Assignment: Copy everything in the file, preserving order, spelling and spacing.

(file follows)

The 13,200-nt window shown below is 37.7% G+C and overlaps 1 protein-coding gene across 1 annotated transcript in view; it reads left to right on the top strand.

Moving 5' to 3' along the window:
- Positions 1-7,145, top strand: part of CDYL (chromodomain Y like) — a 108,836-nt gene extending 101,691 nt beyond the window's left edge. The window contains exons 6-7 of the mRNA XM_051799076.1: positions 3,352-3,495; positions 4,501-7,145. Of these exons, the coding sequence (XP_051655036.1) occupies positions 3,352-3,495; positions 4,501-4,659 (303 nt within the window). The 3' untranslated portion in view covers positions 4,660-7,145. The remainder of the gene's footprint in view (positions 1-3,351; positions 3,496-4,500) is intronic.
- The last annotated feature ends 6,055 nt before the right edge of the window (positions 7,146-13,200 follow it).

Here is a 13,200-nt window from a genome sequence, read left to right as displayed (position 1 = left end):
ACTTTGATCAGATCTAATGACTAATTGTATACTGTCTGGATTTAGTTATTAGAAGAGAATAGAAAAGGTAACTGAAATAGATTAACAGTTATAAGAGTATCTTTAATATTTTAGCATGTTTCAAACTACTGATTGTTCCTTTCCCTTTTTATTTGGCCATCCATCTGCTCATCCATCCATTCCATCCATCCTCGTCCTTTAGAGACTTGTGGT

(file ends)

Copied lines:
The 13,200-nt window shown below is 37.7% G+C and overlaps 1 protein-coding gene across 1 annotated transcript in view; it reads left to right on the top strand.

Moving 5' to 3' along the window:
- Positions 1-7,145, top strand: part of CDYL (chromodomain Y like) — a 108,836-nt gene extending 101,691 nt beyond the window's left edge. The window contains exons 6-7 of the mRNA XM_051799076.1: positions 3,352-3,495; positions 4,501-7,145. Of these exons, the coding sequence (XP_051655036.1) occupies positions 3,352-3,495; positions 4,501-4,659 (303 nt within the window). The 3' untranslated portion in view covers positions 4,660-7,145. The remainder of the gene's footprint in view (positions 1-3,351; positions 3,496-4,500) is intronic.
- The last annotated feature ends 6,055 nt before the right edge of the window (positions 7,146-13,200 follow it).

Here is a 13,200-nt window from a genome sequence, read left to right as displayed (position 1 = left end):
ACTTTGATCAGATCTAATGACTAATTGTATACTGTCTGGATTTAGTTATTAGAAGAGAATAGAAAAGGTAACTGAAATAGATTAACAGTTATAAGAGTATCTTTAATATTTTAGCATGTTTCAAACTACTGATTGTTCCTTTCCCTTTTTATTTGGCCATCCATCTGCTCATCCATCCATTCCATCCATCCTCGTCCTTTAGAGACTTGTGGT